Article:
The future of Scottish education


Alex Wood hears the thoughts of Dr Rowena Arshad on the future of Scottish education after her appointment as head of Moray House School of Education.

Dr Rowena Arshad's appointment as head of Moray House School of Education throws another spotlight on the fight for social justice and its place in the future of Scottish education.

Edinburgh University has appointed Dr Rowena Arshad, currently head of its Institute for Education, Community and Society, as head of Moray House School of Education. She succeeds Professor Cara Aitchison who held the reins for less than three years.

In 1848 the Free Church of Scotland’s teacher training moved to Edinburgh’s Moray House. For these 165 years Moray House has remained one of Scotland’s major initial teacher education centres, since 1998 as Edinburgh University’s School of Education. 

It now delivers courses in community and youth work, sports sciences and management. Its Victorian past however remains potent and Scotland’s other university education departments are often perceived as more adventurous and dynamic in facing contemporary challenges. 

The biggest of these challenges, Dr Arshad suggests is to have courage to recognise where change is required but also the confidence to hold onto what is good and effective, to consider how we embrace the next chapter in the professionalisation of the teaching profession and to agree the forms of strategic leadership we want for the sector through networking and partnership.

Dr Arshad acknowledges differences between England and Scotland: “I do believe in holding on to what is good in Scotland. Education here is still viewed as a democratic enterprise. There is still a strong belief in the importance of public education for all and a confidence in the professionalism of the teaching workforce. 

“A strength in Scottish education is our aspiration for partnership models where excellence is taken forward in discussion with a range of stakeholders from government to communities and in so doing we try to remain focused on inclusion as well as meeting the needs of the 21st century market.”

She is cautious in defining the strengths of initial Scottish teacher education. “I would hope that our graduate teachers are confident in how they can deliver a challenging and stimulating curriculum for diverse learners. I know that we work hard to ensure our graduates become reflective and critical practitioners, able to create spaces for children to learn and be creative.”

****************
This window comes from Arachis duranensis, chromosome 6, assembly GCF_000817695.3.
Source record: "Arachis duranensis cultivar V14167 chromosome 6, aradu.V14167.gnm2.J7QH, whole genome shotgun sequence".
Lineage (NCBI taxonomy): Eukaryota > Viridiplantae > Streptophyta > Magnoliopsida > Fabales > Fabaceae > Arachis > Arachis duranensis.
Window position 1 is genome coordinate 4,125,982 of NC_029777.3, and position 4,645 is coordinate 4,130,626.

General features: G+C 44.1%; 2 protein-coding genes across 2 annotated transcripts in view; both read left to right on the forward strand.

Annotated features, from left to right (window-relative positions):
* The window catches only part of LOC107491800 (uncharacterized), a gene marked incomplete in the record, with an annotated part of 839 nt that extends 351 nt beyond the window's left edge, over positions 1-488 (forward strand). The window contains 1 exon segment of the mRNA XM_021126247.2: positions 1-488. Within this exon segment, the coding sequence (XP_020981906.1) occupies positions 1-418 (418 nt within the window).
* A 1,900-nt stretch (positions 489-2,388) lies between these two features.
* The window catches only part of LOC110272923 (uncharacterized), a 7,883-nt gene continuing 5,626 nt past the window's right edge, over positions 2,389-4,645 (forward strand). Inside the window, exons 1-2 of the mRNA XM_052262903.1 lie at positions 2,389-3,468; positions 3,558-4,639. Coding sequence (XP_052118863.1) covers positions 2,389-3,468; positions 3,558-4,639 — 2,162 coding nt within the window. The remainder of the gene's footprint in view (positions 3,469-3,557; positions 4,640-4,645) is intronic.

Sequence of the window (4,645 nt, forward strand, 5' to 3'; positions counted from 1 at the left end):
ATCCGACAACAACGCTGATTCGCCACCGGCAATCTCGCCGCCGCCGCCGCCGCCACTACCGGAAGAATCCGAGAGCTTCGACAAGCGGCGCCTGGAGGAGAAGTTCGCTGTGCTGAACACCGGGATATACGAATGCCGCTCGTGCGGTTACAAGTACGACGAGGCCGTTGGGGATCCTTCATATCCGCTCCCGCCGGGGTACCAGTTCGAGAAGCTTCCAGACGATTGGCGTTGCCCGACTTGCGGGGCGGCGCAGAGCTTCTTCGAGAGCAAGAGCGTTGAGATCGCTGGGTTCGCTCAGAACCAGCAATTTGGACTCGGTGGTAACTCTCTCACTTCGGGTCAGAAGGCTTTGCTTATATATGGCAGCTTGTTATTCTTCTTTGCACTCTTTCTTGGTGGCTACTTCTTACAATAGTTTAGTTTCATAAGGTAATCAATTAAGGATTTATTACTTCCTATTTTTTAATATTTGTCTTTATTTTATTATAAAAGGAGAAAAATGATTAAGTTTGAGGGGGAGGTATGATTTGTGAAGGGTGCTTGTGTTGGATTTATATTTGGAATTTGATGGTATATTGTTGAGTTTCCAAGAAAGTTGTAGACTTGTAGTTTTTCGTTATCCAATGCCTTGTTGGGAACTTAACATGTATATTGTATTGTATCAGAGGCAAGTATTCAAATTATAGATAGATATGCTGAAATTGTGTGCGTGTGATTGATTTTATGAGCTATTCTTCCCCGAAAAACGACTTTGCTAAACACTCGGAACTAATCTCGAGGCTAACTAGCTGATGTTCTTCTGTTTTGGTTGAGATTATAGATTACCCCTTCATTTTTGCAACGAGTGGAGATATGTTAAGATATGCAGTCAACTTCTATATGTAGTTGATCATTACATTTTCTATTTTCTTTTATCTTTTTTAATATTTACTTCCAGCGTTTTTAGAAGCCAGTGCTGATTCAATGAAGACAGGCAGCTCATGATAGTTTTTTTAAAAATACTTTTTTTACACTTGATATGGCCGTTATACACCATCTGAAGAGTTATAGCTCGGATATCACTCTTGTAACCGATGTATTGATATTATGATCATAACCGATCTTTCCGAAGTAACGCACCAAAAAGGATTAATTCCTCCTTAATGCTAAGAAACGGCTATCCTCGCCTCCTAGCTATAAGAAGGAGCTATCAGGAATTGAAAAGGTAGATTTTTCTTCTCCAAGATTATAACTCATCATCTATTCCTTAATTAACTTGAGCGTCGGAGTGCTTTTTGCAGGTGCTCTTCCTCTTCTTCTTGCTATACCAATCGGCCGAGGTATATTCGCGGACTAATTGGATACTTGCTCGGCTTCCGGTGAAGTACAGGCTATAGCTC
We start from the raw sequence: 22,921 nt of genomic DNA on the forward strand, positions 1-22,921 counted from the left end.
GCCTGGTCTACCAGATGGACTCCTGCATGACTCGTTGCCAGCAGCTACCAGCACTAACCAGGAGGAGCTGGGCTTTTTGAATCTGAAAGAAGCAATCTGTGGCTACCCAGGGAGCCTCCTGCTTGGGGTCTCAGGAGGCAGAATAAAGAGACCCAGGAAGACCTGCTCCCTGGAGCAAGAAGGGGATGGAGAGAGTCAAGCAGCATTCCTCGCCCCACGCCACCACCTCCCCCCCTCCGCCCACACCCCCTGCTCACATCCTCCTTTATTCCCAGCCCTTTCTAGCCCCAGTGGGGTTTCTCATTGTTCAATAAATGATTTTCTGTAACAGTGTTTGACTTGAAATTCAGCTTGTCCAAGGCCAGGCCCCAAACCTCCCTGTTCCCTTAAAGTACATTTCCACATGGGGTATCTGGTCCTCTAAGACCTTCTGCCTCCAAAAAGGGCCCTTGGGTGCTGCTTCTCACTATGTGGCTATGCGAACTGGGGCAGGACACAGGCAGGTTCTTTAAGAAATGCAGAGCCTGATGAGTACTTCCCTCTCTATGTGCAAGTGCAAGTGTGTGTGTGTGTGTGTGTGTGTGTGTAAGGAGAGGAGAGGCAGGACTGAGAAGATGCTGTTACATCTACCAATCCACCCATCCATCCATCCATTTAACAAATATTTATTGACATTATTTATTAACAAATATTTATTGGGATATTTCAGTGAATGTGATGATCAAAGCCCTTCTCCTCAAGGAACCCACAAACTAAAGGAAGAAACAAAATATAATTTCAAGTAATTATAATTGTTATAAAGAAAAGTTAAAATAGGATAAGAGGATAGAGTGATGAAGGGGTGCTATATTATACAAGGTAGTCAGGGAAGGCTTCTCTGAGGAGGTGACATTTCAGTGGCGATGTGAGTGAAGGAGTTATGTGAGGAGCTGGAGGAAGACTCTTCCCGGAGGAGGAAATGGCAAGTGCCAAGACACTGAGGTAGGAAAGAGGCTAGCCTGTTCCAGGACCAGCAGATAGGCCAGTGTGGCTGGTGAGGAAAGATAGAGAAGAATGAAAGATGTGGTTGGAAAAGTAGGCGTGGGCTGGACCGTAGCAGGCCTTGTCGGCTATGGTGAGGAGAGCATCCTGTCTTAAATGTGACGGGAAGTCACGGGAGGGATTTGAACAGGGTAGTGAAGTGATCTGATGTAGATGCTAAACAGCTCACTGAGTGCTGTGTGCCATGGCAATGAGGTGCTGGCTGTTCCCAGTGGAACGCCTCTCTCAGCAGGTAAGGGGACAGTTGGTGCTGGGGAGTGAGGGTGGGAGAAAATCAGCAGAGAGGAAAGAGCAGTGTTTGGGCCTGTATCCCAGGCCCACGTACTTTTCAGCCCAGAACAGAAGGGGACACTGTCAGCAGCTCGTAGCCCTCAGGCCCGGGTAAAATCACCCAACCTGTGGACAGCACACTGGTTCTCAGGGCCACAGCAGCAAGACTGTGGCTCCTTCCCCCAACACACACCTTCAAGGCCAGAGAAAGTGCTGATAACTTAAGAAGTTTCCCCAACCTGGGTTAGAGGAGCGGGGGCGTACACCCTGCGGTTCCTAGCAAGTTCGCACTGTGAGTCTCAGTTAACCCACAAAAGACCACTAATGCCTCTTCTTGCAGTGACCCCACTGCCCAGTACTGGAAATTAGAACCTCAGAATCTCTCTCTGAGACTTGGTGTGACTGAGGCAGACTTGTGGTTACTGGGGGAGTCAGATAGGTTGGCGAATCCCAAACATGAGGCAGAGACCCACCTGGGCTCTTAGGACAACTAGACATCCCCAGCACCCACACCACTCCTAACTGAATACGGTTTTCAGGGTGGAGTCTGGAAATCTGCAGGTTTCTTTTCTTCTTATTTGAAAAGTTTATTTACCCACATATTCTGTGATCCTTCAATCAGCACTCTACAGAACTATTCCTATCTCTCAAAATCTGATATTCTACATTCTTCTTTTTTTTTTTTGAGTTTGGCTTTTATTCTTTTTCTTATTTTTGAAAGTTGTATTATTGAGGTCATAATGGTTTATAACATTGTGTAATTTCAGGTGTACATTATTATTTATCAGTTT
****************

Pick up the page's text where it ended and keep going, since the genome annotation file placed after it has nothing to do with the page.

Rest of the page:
A new orthodoxy is developing, that to challenge poor Scottish attainment and close the gap between the most and least affluent, pre-school learning must be prioritised. 

Dr Arshad is cautious: “It is not just about throwing money at the pre-five sector but really engaging with pre-five educators and community workers and agreeing the plan and content of action together. Of particular importance would be pre-five children living below the poverty line. We know that poverty is correlated with underachievement from a very early age. If we can do something to disrupt that disadvantage, we should.”

Dr Arshad has a long history of engagement with issues of social justice. She believes that teachers who engage with social justice issues are better able to offer academically rigorous education that prepares learners for the Curriculum for Excellence’s four capacities. It is about reading, writing and attaining but also about how each learner can maximize potential. To get it right for every child requires educators to see beyond the four walls of a classroom to the bigger picture, to be aware of the institutional and cultural barriers which can limit potential.

Scottish education, Moray House and Dr Arshad all face challenging times. Her commitment to social justice and seeking consensus augurs well but Moray House requires decisive leadership and active engagement in the processes of change in which Scottish education is now engaged. 

It also requires to refocus its energies on its original purposes, the training and professional development of the teaching profession.

  • Alex Wood has been a teacher for 38 years. He is now an associate with the Scottish Centre for Studies in School Administration at Edinburgh University.


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